# What is this search algorithm called?

I recently encountered an algorithm for searching for numbers in a sorted list and this is how it goes:

Given: An oracle that tells you if a given number greater than or less than the number being searched for.

Begin at first element in the list. Skip 1 element ahead and ask the oracle if you have gone ahead of the number being searched for.

If not, ask skip 2 elements and ask the oracle if you have gone too far.

If not skip 4 elements ahead, etc....

When you find the first skip that causes you to pass over the number being searched for, you can determine a subinterval that contains the number being searched for.

Finally, perform binary search on the subinterval.

I was wondering what this algorithm was called so that I might be able to do some more research on it.

Thanks

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Can I ask why you would do this? It seems to me that there's a 50% chance the subinterval found will just be the last half of the list, and thus could have been found in just one step of a binary search. –  Imre Kerr May 25 '13 at 15:20
This article calls it an exponential binary search. –  hammar May 25 '13 at 15:31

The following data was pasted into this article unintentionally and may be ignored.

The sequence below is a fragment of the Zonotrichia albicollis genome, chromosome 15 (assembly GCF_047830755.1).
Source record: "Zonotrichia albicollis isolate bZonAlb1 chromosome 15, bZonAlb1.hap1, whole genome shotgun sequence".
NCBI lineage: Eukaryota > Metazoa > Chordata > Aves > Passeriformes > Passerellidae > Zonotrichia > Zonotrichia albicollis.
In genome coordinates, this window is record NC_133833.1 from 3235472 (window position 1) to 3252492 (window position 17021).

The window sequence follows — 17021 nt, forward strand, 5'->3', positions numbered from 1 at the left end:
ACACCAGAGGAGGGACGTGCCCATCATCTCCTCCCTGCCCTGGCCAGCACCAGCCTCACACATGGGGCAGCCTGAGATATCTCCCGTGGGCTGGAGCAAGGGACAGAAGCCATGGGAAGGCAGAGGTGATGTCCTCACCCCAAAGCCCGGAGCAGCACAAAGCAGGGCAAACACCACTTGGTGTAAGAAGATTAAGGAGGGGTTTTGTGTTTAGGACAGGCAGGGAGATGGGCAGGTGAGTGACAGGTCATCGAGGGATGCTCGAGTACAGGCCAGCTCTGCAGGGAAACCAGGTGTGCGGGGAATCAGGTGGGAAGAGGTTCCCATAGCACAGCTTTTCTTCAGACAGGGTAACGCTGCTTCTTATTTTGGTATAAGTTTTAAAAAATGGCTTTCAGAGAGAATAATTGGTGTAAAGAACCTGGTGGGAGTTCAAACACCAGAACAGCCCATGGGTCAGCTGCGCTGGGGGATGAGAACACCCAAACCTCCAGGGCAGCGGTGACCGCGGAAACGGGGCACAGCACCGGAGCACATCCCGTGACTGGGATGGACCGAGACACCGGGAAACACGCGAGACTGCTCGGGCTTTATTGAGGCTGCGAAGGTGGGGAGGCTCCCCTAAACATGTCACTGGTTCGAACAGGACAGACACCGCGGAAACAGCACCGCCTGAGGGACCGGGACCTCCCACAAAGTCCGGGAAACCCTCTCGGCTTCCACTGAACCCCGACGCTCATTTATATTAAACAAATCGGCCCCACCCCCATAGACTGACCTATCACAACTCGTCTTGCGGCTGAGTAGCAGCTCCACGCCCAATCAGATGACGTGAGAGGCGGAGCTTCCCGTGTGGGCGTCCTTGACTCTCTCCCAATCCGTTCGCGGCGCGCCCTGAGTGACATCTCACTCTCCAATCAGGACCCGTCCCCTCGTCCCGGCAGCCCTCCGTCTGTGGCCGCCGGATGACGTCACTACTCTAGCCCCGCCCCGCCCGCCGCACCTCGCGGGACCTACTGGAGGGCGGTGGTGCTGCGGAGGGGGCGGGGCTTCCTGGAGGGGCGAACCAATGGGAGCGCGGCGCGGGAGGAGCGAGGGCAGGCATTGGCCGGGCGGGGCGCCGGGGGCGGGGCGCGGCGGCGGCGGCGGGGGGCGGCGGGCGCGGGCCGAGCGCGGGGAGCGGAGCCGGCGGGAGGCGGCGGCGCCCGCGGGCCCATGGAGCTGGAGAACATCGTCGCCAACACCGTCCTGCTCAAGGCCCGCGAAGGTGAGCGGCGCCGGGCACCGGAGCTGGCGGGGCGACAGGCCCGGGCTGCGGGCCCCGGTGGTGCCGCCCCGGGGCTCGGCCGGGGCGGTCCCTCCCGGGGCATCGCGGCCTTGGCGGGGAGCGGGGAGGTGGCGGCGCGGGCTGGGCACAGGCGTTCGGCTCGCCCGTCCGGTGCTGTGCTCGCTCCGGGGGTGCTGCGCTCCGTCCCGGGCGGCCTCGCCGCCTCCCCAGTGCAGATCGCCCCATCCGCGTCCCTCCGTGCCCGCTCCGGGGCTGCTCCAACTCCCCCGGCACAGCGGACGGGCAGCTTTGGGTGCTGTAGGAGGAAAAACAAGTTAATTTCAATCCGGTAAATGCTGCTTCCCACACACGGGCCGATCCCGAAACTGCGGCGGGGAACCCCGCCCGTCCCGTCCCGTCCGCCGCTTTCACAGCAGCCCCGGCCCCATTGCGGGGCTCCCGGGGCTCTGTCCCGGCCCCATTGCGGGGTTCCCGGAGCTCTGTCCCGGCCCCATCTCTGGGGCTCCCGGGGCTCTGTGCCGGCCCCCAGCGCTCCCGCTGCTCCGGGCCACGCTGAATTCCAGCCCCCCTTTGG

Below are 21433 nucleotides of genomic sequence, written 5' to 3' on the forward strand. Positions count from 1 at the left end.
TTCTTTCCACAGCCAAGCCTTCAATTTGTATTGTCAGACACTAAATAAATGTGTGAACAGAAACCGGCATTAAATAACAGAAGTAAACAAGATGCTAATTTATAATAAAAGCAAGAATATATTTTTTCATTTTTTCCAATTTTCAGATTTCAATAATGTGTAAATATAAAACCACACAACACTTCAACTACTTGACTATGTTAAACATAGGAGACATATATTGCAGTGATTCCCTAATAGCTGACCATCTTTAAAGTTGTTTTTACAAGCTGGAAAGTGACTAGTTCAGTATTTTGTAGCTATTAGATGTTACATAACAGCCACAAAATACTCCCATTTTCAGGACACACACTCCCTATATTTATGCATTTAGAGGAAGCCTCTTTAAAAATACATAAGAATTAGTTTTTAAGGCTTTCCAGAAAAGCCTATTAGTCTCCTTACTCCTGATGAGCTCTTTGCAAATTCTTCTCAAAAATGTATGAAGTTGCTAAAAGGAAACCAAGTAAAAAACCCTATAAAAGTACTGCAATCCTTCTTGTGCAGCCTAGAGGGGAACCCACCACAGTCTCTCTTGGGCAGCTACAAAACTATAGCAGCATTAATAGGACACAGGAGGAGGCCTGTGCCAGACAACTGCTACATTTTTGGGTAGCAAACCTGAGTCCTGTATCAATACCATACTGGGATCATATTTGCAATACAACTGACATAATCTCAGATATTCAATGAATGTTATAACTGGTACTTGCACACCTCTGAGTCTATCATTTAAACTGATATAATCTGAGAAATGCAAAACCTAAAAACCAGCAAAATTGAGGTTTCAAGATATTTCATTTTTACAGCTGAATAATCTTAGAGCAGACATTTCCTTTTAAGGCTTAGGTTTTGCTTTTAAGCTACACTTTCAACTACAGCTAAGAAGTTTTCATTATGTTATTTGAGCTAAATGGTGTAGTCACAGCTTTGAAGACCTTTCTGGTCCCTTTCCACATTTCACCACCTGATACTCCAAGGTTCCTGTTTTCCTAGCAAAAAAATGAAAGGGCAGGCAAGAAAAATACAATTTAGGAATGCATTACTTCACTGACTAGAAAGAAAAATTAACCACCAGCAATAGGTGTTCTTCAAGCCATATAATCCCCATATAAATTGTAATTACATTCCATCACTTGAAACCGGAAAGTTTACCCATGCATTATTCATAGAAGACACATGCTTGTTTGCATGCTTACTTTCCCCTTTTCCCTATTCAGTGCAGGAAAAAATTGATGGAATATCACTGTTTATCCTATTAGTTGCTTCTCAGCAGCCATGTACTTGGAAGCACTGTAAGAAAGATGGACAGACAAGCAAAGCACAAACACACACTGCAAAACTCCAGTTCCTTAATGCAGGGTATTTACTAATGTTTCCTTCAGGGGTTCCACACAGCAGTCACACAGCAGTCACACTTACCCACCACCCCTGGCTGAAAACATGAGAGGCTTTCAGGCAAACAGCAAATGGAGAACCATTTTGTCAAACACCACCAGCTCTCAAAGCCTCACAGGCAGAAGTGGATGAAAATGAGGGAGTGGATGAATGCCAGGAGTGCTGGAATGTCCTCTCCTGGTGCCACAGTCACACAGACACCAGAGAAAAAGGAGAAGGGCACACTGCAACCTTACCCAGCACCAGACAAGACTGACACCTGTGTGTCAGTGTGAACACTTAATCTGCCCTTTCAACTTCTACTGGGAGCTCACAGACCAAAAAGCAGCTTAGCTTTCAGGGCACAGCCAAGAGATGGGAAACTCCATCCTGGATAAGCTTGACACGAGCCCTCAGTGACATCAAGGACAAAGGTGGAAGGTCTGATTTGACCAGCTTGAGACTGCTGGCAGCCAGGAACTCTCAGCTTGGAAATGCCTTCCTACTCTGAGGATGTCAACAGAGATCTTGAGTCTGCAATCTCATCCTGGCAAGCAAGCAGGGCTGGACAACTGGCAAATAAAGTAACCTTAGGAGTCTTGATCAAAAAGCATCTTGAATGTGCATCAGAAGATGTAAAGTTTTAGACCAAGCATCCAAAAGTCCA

@ImreKerr A very good question, I can imagine only one case where binary search is not applicable/better: When the number of items is unbounded or not know ahead of time. –  delnan May 25 '13 at 15:59
@delnan Thanks, good catch. –  Imre Kerr May 25 '13 at 17:25

That's how you binary search an unbounded set.

For example, to solve an inequality `f(n) < t` over the positive integers, where f is an increasing function.

Concrete example:

``````Solve n**2 + 10*n < 100 over the positive integers.

Let f(n) = n**2 + 10*n for n > 0
f is increasing because it's the sum of increasing functions.

f(1) = 1 + 10 = 11
f(2) = 4 + 20 = 24
f(4) = 16 + 40 = 56
f(8) = 64 + 80 = 144 > 100

Now we binary search the interval [4,8]

f(6) = 36 + 60 = 96
f(7) = 49 + 70 = 119 > 100

Thus n < 7
``````
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Thanks, this is what I was referring to! –  user2305684 May 26 '13 at 14:48